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6 of 6 people found the following review helpful
5.0 out of 5 stars Profound look at death and dying, 3 Feb. 2011
By 
Bodhi Heeren (Copenhagen) - See all my reviews
(TOP 1000 REVIEWER)   
This review is from: Being with Dying: Cultivating Compassion and Fearlessness in the Presence of Death (Paperback)
Although primarily aimed at people working as professional caretakers this deep and well-written book is a must for everyone with an interest in Death. Wether their own or others.

Thoroughly based on Joan Halifax's Buddhist roots - she's a Zen roshi - she offers a wealth of useful and intelligent insights. Combined with some very profound and helpful excercises that sure ranks amongst the best I've seen in this field. Among them Atisha's 9 meditations on impermanence.

She carefully avoids setting up ideals for 'the good Death', instead underlining that each person has his/her own unique proces. And at the same time holding the vision of enlightened Deaths up as an inspirational ideal.

Essential for those who has the courage to accept his/hers mortality.
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6 of 6 people found the following review helpful
5.0 out of 5 stars A very profound book, 9 Dec. 2010
A Kid's Review
This review is from: Being with Dying: Cultivating Compassion and Fearlessness in the Presence of Death (Paperback)
Very useful for someone who have a parent dying, or have a close relationship with the death. The approach is from a buddhist point of view, but all traditions could take advantage from the book of Halifax Roshi, that talks about humans.
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10 of 11 people found the following review helpful
4.0 out of 5 stars Worthwhile and comforting read, 11 Mar. 2012
BEING WITH DYING is specifically aimed at professional caregivers, but non-professional caregivers, such as family members and friends who provide caregiving for a dying person, will find excellent support to guide them along their spiritual path.

With unflinching honesty and deep compassion for the dying person, Halifax explores all the aspects of dying and death that, in being with a dying person, a caregiver may experience. She deals with the spiritual, physical, mental and emotional processes that dying activates and how this affects both the dying person and those around him.

There was some bias against family members and friends acting as caregivers to the dying. All her empathy lies with the dying person, which is as it should be, but Halifax is, at times, quite unsympathetic to the emotional pain, suffering and struggle from the family caregivers' side. Her negative view of caretaker archetypes reveals a subtle disdain for the role of family caregivers.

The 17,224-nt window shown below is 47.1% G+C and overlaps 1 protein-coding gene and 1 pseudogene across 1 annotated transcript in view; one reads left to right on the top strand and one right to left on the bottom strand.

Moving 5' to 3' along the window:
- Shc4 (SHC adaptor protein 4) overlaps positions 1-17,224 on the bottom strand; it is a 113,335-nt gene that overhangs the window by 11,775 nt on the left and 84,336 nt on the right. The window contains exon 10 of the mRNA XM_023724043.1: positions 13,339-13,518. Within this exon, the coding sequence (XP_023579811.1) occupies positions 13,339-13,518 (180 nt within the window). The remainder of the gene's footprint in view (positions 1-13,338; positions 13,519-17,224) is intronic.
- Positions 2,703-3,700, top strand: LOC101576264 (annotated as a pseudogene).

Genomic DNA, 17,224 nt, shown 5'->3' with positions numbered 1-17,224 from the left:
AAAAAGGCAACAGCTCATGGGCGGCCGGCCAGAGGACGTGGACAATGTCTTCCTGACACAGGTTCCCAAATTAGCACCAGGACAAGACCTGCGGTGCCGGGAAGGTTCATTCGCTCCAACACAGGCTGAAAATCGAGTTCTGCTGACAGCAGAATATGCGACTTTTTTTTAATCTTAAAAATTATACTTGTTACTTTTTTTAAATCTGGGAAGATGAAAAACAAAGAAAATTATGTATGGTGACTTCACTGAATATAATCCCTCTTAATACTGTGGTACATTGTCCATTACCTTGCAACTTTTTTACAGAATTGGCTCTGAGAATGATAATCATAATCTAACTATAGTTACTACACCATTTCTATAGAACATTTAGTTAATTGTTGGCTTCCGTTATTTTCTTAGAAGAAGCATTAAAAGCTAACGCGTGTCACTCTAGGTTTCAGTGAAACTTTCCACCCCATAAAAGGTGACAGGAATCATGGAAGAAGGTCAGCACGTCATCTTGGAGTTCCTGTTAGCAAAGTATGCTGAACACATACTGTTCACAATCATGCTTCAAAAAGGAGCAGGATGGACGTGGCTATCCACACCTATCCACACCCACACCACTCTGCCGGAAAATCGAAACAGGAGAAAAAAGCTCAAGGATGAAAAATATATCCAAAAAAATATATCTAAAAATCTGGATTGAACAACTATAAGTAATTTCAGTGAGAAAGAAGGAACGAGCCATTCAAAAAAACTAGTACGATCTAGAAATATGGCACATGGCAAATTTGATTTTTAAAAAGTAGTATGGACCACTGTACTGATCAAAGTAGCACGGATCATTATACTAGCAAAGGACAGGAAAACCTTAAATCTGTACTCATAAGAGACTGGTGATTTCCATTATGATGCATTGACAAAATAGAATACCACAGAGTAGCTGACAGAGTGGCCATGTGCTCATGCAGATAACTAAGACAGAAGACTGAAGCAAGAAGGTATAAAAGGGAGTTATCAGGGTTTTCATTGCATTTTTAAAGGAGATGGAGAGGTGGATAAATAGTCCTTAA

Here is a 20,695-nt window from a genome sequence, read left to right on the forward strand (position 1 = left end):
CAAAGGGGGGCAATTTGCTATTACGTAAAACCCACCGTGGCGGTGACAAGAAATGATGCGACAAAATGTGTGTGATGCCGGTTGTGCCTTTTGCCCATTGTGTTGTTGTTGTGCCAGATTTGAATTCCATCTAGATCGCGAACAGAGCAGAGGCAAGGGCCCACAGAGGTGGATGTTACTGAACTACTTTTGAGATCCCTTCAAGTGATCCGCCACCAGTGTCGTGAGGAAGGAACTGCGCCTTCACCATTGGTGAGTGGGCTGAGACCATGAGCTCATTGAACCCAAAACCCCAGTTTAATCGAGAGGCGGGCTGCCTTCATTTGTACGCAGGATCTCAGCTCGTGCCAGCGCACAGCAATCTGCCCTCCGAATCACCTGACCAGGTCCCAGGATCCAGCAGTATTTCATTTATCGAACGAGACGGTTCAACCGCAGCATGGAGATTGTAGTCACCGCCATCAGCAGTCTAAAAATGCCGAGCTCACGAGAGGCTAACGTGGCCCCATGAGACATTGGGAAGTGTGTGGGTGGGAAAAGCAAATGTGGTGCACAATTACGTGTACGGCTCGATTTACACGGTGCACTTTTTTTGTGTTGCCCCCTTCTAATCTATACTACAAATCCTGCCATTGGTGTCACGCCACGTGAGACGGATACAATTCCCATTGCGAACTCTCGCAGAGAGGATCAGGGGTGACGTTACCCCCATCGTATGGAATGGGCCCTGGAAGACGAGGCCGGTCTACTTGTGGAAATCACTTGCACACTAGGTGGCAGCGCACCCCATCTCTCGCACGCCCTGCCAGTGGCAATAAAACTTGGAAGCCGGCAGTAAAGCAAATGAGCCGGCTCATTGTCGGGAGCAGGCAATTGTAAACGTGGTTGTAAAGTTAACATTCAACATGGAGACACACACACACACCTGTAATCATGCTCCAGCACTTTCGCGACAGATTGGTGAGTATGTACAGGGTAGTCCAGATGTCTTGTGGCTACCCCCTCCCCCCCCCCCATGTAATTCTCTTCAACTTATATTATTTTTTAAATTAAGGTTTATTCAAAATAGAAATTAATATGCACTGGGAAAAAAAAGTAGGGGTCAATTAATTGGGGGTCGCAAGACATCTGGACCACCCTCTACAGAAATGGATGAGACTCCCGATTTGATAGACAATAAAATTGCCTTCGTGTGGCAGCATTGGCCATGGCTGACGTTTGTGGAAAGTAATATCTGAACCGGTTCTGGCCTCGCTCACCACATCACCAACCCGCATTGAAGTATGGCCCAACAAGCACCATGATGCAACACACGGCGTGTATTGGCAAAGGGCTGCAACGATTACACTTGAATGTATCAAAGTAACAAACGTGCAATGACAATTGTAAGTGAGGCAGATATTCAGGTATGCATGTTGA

Unfortunately, this slightly detracts from the inherent wisdom of her advice and Buddhist philosophy. Not all of us have the temperament or self-mastery to become a detached caregiver. All non-professional caregivers do is try to give their loved ones the best that they can out of love. Yes, with hindsight, the mistakes they make may have made dying more difficult for the departing soul, but the resulting guilt also makes the loss harder to bear even when the non-professional caregiver knows the loved one's soul is finally at peace. Halifax's compassion was all for the dying and there was very little left over for the family members living for years in that strange limbo between deep love, anticipatory grief and impending loss.

Despite this, the wise reflections, the meditations and the practical advice presented in BEING WITH DYING helped me through the very trying time of my beloved Father's active dying. Coincidentally, I started reading this book the night he had his third and final stroke, and I finished it 11 days later, the day after his funeral.

I regret that I only found this book three years after my role as caregiver to my Father began, because I can see the mistakes I made, despite having help from a professional caregiver for the last 18 months. But I do gain some small comfort from the fact that, in the 6 days it took my beloved Father to actively die, I feel this book truly helped me ease his path slightly (by just sitting quietly with him and following his lead.) I also found the breathing meditations helped me calm my mind and relax my body during this intensely emotional time.

Ultimately, BEING WITH DYING was a worthwhile and comforting read for me. I highly recommend BEING WITH DYING, no matter what stage of the caregiver's role you are currently in.
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